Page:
Dr Daniel Glaser is a neuroscientist who has worked for many years promoting public engagement with science. He is Director of Science Gallery London at King’s College London. He was previously Head of Engaging Science at the Wellcome Trust responsible for all external funding for public engagement and the arts. His scientific background involves brain imaging of the visual system. In 2002 he was appointed ‘Scientist in Residence’ at London’s Institute of Contemporary Arts (ICA) and in 2005 received a Cultural Leadership Award from the National Endowment for Science, Technology and the Arts (NESTA). He has presented and contributed to numerous BBC television and radio programmes. Daniel will be talking about building a new venue where art and science collide and how that functions at the interface between the university and the city. london.sciencegallery.com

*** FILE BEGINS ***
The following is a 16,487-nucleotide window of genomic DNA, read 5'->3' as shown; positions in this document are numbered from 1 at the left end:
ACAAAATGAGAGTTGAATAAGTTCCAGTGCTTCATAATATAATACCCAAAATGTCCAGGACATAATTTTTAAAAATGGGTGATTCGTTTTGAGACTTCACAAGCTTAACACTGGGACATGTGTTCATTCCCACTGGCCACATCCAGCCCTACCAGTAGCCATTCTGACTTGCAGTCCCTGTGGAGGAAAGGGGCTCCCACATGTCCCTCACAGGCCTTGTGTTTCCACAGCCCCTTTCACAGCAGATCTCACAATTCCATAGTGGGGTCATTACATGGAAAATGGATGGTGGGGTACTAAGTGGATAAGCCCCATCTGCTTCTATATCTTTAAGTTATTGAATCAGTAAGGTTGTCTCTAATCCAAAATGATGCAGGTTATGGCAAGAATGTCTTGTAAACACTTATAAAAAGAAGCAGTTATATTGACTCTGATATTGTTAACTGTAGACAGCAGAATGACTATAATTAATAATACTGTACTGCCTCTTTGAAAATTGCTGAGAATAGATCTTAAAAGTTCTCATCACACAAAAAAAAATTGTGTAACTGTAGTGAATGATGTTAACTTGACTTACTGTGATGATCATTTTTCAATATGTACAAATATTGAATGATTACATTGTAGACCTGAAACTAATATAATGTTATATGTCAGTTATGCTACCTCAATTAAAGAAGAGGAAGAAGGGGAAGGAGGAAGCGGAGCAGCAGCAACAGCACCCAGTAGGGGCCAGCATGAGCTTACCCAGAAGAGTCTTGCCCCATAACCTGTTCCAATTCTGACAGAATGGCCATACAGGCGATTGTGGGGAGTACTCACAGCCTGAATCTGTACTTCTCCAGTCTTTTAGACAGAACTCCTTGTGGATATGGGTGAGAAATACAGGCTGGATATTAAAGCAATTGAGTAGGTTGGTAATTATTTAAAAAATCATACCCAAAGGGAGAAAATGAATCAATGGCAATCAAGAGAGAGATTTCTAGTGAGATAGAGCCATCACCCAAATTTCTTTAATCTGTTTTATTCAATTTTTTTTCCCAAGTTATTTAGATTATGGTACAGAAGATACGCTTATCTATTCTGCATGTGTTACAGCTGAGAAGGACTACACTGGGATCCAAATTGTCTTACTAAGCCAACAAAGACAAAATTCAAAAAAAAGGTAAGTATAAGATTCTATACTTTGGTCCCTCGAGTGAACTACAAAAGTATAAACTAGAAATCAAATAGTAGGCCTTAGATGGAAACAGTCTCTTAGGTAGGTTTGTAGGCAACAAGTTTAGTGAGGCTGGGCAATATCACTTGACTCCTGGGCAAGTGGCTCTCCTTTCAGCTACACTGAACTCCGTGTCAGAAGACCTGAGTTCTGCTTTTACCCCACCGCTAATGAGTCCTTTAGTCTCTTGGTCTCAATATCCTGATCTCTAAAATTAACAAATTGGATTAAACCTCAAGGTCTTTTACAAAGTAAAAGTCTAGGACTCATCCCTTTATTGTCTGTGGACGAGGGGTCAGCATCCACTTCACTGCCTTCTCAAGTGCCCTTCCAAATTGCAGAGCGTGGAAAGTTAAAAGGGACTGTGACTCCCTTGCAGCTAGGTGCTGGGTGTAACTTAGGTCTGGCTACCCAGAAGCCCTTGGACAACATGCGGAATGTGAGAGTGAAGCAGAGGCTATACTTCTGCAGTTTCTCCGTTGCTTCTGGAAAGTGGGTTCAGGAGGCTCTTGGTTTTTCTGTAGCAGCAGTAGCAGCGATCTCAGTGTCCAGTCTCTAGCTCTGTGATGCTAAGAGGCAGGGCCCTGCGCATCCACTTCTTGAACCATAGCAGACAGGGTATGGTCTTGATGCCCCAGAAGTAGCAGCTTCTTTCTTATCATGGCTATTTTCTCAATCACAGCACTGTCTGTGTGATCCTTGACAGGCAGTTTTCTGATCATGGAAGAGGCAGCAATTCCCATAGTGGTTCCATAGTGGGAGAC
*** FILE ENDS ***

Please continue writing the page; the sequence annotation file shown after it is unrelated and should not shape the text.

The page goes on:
David Finnigan is an Australian science-theatre artist and festival director. With science-theatre ensemble Boho, David creates interactive performances working with research scientists from organisations such as University College London, CSIRO and the Powerhouse Museum, Sydney. Boho has presented work for the Asia-Pacific Complex Systems Science Conference, TEDx Canberra, the Brisbane Festival Under The Radar, the Battersea Arts Centre and the ACT Street Theatre. David will talk about the Best Festival Ever project he has produced in collaboration with the University College London Environment Institute and UK theatre company Coney. Best Festival Ever: How To Manage A Disaster is a show about Systems Science for 25 players that takes place around a table. modellingplay.wordpress.com

Tickets are free but booking is essential at: https://londonlaser01.eventbrite.co.uk